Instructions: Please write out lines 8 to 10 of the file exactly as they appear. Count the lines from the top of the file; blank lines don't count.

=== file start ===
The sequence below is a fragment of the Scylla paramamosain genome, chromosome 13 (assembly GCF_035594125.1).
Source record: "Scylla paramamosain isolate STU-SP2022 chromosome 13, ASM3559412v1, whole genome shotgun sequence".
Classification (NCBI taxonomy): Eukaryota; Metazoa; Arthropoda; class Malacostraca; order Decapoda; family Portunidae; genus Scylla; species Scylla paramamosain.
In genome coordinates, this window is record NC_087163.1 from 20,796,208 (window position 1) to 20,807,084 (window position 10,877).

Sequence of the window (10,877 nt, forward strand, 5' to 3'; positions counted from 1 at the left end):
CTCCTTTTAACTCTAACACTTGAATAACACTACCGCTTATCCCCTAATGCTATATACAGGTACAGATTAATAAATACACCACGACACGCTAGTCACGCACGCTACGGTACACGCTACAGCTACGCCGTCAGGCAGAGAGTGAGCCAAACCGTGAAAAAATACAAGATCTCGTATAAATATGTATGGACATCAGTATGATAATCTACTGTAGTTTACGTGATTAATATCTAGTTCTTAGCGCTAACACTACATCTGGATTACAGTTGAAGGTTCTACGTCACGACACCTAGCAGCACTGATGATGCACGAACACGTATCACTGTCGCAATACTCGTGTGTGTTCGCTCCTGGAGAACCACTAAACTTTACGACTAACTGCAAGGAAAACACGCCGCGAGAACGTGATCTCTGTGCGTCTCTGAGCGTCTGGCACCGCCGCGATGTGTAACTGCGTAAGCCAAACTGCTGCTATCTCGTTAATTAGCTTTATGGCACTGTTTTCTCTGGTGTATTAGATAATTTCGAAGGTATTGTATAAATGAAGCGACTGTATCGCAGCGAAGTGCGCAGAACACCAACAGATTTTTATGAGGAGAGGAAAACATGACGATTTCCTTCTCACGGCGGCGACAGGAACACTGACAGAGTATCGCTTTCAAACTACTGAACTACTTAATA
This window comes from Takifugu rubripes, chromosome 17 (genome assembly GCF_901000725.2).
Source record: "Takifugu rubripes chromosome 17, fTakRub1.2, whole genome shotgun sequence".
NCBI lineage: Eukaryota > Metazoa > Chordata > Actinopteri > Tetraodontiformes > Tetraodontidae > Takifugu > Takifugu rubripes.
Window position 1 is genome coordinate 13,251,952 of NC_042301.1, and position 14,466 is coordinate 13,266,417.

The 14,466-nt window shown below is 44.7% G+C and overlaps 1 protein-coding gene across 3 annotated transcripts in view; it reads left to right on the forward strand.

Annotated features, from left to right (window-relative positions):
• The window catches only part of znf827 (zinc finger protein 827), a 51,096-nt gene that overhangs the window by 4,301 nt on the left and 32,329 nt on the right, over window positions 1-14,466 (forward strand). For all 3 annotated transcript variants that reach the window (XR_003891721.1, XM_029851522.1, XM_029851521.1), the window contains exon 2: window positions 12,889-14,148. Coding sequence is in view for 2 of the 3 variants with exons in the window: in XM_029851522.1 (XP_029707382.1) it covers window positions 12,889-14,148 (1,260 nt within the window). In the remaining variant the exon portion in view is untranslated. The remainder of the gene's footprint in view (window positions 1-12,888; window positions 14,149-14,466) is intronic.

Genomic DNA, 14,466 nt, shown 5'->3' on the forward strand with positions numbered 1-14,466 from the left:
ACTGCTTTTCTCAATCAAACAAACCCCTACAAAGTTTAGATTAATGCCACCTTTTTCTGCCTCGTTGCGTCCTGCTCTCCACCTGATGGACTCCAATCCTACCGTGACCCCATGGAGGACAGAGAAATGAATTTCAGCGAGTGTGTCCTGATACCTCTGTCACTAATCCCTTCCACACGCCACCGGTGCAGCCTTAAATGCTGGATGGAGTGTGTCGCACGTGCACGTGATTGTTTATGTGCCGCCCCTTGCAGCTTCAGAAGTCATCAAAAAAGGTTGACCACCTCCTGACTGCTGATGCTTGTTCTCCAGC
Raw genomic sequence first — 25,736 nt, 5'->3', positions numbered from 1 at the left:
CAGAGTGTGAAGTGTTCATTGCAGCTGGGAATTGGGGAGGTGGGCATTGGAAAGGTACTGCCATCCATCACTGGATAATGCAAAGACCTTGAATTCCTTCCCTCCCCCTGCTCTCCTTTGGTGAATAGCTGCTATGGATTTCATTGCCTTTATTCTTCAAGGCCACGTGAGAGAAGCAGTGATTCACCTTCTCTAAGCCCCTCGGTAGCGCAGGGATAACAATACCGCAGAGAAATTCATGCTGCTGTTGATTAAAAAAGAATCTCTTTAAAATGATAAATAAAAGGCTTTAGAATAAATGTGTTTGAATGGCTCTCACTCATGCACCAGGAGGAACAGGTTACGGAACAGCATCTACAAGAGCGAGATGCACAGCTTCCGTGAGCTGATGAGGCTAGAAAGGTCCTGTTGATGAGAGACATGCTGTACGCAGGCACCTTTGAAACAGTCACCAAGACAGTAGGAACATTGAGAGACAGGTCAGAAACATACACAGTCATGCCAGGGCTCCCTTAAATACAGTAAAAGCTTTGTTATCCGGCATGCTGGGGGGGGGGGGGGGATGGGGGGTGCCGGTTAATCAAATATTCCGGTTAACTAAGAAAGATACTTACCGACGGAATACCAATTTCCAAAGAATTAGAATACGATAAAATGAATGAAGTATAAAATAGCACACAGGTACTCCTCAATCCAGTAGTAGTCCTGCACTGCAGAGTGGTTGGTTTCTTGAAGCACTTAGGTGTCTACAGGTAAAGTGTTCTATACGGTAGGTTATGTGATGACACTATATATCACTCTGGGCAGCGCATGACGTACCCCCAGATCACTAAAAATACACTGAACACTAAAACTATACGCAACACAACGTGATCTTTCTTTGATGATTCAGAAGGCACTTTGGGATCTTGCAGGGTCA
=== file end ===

Source record: "Takifugu rubripes chromosome 17, fTakRub1.2, whole genome shotgun sequence".
NCBI lineage: Eukaryota > Metazoa > Chordata > Actinopteri > Tetraodontiformes > Tetraodontidae > Takifugu > Takifugu rubripes.
Window position 1 is genome coordinate 13,251,952 of NC_042301.1, and position 14,466 is coordinate 13,266,417.